7. Kenneth Eden says:

    As an American, I like to think that the USA has a very soft spot in their hearts, or at least, a kinship for big liners with black hulls, thus, Cunard ships.

    The very special relationship between our two countries is rare, enviable and possibly totally unique on our planet. It is not warm and fuzzy with the Germans, as pointed out above with the sinking of so many British liners, not to mention – let me leave it there – this is not a polical sight.

    I did personally experience the sail in to Hamburg with the flotilla of small ships etc.., and it was something to see.

    I was born after WWII, but, the history is there, hot and grating. Maybe they, Germany, should build their own liner.

  8. Manfred Müller says:

    Well said, Peter! Thank you. I´m sure we Germans will go on showing our admiration to things we like, in this case the marvelous ships of the Cunard fleet.
    To some of the other commentators: When QUEEN MARY 2 visits Hamburg, btw the most anglophil city in Germany, nobody points out to the Union Jack saying that they were the ones who destroyed our city and killed our families only so Mr. Harris could get even. None of us all started that damn war, so let it rest in peace and enjoy maritime matters.
    Best regards,
    Manfred from Hamburg

  9. David says:

    Peter. I think you should ease off on the PR/Marketing chat for a while and let us enjoy the pictures and form our own memories– it can be that simple. I never met my grandfather because he was killed in WW1.Not really a special memory for me. I am sure you meant no harm but sometimes it better not to say anything.

  10. John S Bolin says:

    Dear Peter:

    In your introduction you write “sale”! I thought it was “sail.” John

  11. judith sayers says:

    Travemunde looks delightful, and with a welcome like that perhaps it should be included in future itineraries, just to give some variation to regular trips in the area. 3 weeks 1 day to go and we join the QE.

  12. Keith says:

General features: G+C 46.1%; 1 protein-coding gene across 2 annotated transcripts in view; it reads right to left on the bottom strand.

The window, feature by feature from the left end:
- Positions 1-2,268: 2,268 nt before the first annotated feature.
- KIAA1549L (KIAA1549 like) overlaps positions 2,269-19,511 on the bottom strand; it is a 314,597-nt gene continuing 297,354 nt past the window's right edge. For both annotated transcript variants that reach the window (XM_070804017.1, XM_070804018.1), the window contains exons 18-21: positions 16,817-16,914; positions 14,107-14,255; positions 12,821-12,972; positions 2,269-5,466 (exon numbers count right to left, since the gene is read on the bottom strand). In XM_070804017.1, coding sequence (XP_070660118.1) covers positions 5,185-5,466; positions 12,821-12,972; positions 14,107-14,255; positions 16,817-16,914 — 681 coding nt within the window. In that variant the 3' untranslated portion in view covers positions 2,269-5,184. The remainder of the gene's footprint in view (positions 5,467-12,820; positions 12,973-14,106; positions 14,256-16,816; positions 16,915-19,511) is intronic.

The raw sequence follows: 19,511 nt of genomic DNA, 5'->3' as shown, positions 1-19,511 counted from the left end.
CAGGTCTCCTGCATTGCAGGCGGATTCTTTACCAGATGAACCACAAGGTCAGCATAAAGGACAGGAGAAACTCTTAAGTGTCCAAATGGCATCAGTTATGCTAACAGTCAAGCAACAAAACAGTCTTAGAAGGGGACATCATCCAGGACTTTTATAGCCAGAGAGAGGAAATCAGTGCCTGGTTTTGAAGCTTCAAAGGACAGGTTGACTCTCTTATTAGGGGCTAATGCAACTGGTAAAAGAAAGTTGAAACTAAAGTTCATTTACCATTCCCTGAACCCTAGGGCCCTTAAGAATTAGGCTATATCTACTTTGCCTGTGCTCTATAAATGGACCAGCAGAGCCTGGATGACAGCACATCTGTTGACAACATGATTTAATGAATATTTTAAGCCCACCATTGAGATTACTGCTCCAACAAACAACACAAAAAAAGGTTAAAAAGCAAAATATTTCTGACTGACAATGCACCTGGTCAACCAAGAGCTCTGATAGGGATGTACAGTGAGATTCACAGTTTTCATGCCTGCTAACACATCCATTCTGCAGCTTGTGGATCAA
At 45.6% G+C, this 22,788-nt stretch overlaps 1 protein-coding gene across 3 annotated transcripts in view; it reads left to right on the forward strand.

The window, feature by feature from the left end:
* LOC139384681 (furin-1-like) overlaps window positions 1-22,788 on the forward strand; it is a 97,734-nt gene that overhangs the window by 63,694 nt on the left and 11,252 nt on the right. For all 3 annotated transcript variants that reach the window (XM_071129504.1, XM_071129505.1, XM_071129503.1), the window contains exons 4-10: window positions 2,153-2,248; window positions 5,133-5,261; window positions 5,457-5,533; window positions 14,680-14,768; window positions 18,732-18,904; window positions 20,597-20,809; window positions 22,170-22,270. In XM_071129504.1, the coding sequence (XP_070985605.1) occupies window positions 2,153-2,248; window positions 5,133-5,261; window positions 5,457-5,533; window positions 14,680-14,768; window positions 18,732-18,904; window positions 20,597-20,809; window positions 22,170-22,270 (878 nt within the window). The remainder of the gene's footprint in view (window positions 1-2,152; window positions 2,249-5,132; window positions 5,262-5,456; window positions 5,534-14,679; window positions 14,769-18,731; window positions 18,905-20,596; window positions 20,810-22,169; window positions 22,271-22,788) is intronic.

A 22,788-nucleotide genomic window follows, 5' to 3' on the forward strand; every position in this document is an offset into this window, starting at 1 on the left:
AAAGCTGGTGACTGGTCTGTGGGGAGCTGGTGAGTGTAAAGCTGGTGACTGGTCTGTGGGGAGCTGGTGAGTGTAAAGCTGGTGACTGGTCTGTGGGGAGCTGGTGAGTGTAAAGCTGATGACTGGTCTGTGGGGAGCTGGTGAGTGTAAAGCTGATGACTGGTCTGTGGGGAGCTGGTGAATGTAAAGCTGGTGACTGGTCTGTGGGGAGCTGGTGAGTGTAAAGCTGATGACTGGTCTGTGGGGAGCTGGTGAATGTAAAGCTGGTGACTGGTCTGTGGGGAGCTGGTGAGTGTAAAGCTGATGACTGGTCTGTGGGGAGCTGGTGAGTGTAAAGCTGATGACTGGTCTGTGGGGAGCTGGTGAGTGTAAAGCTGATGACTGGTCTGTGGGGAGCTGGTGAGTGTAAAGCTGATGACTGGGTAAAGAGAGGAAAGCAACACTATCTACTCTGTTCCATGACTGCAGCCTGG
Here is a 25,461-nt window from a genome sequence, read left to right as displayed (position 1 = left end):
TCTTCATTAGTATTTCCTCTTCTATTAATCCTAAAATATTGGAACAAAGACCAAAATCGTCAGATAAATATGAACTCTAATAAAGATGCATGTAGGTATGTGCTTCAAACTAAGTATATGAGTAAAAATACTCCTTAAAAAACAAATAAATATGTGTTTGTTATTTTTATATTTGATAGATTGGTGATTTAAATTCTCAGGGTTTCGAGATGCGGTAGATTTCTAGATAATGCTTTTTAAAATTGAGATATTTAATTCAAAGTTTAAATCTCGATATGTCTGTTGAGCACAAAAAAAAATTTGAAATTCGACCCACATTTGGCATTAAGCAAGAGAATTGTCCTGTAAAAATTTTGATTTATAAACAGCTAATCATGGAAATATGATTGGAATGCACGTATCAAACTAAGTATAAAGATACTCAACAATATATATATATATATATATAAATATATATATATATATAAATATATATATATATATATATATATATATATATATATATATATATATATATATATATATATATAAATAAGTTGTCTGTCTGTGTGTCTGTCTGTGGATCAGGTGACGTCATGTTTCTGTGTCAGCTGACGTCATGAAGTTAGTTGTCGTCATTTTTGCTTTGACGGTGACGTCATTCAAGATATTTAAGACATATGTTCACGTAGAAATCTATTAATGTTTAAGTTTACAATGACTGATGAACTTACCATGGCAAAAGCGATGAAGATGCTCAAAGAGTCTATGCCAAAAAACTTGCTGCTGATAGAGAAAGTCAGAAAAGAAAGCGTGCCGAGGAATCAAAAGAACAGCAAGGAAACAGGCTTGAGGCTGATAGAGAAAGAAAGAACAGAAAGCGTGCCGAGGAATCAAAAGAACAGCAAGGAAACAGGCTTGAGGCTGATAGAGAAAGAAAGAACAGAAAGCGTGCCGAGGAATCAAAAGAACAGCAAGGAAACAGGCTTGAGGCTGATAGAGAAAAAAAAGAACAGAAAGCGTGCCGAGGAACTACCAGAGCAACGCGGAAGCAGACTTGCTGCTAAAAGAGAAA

Please can you ask cruise sales to tell guests that Most service are CLOSED when they dock in hamburg and how about a Cunard ship for the German market only as the 2012 brochure is a mess.

  13. Keith says:

    Great to see Cunard getting back to the 1990s when the cruise director was around All guests and not just around guests in the bars.Five stars to Keith the cruise director on QV out in the cold at EACH port for hours and is new young side kick from Southampton.Keith has got loads of Good feedback on a couple of cruise review sites.

  14. Robert Guy says:

    My wife ands I were on the maiden call to Travemunde last week. The welcome and accorded to the QE was unbelievably moving and a sight we will never forget. Thank you Travemunde for your welcome (and farewell) it was truly magnificent. We were so glad to have been a part of this cruise.

  15. Eleanor Jolliffe says:

    My friend Morag Thomas and I were there and what a sight it was, very emotional, and never to be forgotten, altogether a fabulous experience. Previously experienced some excellent sailaways but that one was the best.

  16. Mick Loxdale says:

    Like some above I had the pleasure of being on Queen Elizabeth for this cruise and was particularly looking forward to the visit to St Petersburg. At the time Travemunde meant nothing to me and I even had to look the place up on a map to view it’s location. What is now certain is that the visit to the town was, in my humble opinion, the highlight of our cruise and it’s people will always be remembered for the greeting and farewell the Ship received. Simply magic!